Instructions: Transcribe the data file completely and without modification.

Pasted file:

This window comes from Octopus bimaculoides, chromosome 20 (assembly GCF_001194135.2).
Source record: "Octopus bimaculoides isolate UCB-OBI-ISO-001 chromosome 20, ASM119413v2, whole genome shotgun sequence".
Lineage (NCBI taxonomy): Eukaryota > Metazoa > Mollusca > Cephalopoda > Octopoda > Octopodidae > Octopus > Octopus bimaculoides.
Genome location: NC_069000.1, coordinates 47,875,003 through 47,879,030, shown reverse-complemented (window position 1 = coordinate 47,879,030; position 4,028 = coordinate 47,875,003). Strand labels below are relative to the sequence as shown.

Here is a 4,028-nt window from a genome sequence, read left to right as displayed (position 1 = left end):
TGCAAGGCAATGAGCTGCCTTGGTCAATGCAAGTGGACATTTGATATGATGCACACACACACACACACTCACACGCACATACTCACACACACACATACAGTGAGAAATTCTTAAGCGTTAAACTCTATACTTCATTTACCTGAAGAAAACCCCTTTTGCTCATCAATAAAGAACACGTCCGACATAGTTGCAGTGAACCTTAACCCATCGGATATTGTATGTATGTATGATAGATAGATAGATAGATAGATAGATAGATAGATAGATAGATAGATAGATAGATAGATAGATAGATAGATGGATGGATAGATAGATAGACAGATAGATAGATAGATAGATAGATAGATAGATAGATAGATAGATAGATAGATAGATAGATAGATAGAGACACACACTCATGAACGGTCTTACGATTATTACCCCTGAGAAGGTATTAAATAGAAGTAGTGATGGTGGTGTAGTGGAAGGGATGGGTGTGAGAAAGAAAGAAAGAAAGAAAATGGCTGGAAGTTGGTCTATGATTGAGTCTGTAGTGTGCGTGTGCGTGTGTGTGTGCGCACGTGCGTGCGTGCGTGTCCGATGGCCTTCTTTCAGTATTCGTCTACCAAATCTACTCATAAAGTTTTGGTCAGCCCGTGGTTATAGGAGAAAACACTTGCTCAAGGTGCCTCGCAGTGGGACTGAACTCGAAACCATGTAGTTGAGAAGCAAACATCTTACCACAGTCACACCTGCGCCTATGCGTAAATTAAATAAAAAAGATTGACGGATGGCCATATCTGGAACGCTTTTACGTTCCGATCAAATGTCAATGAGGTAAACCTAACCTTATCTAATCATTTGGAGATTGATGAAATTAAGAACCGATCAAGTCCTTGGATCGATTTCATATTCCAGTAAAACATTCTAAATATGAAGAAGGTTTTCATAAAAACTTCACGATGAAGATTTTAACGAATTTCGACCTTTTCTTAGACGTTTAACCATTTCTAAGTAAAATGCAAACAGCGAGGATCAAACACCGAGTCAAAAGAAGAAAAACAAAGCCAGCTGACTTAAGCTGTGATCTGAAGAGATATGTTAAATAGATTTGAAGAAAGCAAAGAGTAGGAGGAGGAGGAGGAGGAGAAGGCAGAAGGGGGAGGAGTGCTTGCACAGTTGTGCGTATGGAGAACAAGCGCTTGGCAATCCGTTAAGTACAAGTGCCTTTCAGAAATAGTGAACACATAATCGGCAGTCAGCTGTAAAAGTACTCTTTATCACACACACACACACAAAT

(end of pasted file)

This window comes from Octopus bimaculoides, chromosome 20 (assembly GCF_001194135.2).
Source record: "Octopus bimaculoides isolate UCB-OBI-ISO-001 chromosome 20, ASM119413v2, whole genome shotgun sequence".
Lineage (NCBI taxonomy): Eukaryota > Metazoa > Mollusca > Cephalopoda > Octopoda > Octopodidae > Octopus > Octopus bimaculoides.
Genome location: NC_069000.1, coordinates 47,875,003 through 47,879,030, shown reverse-complemented (window position 1 = coordinate 47,879,030; position 4,028 = coordinate 47,875,003). Strand labels below are relative to the sequence as shown.

Here is a 4,028-nt window from a genome sequence, read left to right as displayed (position 1 = left end):
TGCAAGGCAATGAGCTGCCTTGGTCAATGCAAGTGGACATTTGATATGATGCACACACACACACACACTCACACGCACATACTCACACACACACATACAGTGAGAAATTCTTAAGCGTTAAACTCTATACTTCATTTACCTGAAGAAAACCCCTTTTGCTCATCAATAAAGAACACGTCCGACATAGTTGCAGTGAACCTTAACCCATCGGATATTGTATGTATGTATGATAGATAGATAGATAGATAGATAGATAGATAGATAGATAGATAGATAGATAGATAGATAGATAGATAGATGGATGGATAGATAGATAGACAGATAGATAGATAGATAGATAGATAGATAGATAGATAGATAGATAGATAGATAGATAGATAGATAGAGACACACACTCATGAACGGTCTTACGATTATTACCCCTGAGAAGGTATTAAATAGAAGTAGTGATGGTGGTGTAGTGGAAGGGATGGGTGTGAGAAAGAAAGAAAGAAAGAAAATGGCTGGAAGTTGGTCTATGATTGAGTCTGTAGTGTGCGTGTGCGTGTGTGTGTGCGCACGTGCGTGCGTGCGTGTCCGATGGCCTTCTTTCAGTATTCGTCTACCAAATCTACTCATAAAGTTTTGGTCAGCCCGTGGTTATAGGAGAAAACACTTGCTCAAGGTGCCTCGCAGTGGGACTGAACTCGAAACCATGTAGTTGAGAAGCAAACATCTTACCACAGTCACACCTGCGCCTATGCGTAAATTAAATAAAAAAGATTGACGGATGGCCATATCTGGAACGCTTTTACGTTCCGATCAAATGTCAATGAGGTAAACCTAACCTTATCTAATCATTTGGAGATTGATGAAATTAAGAACCGATCAAGTCCTTGGATCGATTTCATATTCCAGTAAAACATTCTAAATATGAAGAAGGTTTTCATAAAAACTTCACGATGAAGATTTTAACGAATTTCGACCTTTTCTTAGACGTTTAACCATTTCTAAGTAAAATGCAAACAGCGAGGATCAAACACCGAGTCAAAAGAAGAAAAACAAAGCCAGCTGACTTAAGCTGTGATCTGAAGAGATATGTTAAATAGATTTGAAGAAAGCAAAGAGTAGGAGGAGGAGGAGGAGGAGAAGGCAGAAGGGGGAGGAGTGCTTGCACAGTTGTGCGTATGGAGAACAAGCGCTTGGCAATCCGTTAAGTACAAGTGCCTTTCAGAAATAGTGAACACATAATCGGCAGTCAGCTGTAAAAGTACTCTTTATCACACACACACACACAAAT